What is it?
A seizure is uncontrolled movement of muscles, which occurs when nerve cells in the brain act abnormally. A seizure usually lasts less than five minutes. Seizures usually occur randomly but can be a sign that there is something abnormal happening in the body such as an electrolyte imbalance, a brain tumor, trauma to the brain, fever, infection, or overdose/withdrawal from alcohol or illicit drugs. There are different types of seizures and the type of seizure a patient has depends upon what is causing the seizure.
If you have a seizure, your provider will want to figure out the cause and type of seizure. Your provider will talk to you about treatment options. If anti-seizure medication has been ordered, take it as instructed. Do not stop taking your medication without talking to your provider first.
What you can do when someone is having a seizure:
- Keep the patient safe but do not try to hold the patient still. Loosen any clothing around the patient’s neck.
- If the patient falls to the floor, put padding (such as rolled-up clothes or towels) under their head and roll them onto either side.
- Try to notice what type of movements the patient makes, how long the seizure lasts, and what parts of the body move with the seizure.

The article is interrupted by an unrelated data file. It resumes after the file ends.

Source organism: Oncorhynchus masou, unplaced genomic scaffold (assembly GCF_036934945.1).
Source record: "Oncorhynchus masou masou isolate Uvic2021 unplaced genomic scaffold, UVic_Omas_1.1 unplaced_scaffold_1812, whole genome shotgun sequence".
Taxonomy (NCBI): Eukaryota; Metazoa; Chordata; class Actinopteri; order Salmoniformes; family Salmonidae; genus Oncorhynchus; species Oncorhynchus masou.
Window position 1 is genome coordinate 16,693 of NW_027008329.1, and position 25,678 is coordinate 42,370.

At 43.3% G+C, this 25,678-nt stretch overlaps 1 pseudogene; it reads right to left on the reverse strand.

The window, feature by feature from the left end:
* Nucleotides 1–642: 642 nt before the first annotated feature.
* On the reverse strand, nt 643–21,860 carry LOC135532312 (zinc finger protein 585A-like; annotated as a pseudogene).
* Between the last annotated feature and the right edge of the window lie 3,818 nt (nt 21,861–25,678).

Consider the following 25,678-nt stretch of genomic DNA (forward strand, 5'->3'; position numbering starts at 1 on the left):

- Do not try to open the mouth during a seizure, even if the patient is biting their tongue. Keep your fingers and hands away from the patient’s mouth. Do not attempt to put anything in the patient’s mouth.
- Do not move the patient unless they are in a dangerous location (for instance, near a hot radiator, glass door, or stairs).
- Once the seizure is over, cover the patient with a blanket and allow them to rest.
- Do not give medicines, food, or liquids until the person is fully awake.
- Call the patient’s provider. If the seizure lasts more than five minutes call 911.
When to contact your care team
If you have a seizure or change in your level of awareness or consciousness call your provider.
Centers for Disease Control and Prevention. Seizure First Aid. 2018. Found at: https://www.cdc.gov/epilepsy/about/first-aid.htm
Seizures. [Internet]. American Cancer Society. Found at: http://www.cancer.org/treatment/treatmentsandsideeffects/physicalsideeffects/dealingwithsymptomsathome/caring-for-the-patient-with-cancer-at-home-seizures
Singh G, Rees J, Sander J. Seizures and epilepsy in oncological practice: causes, course, mechanisms and treatment. Journal of Neurology, Neurosurgery and Psychiatry. 2007:78(4)342-349.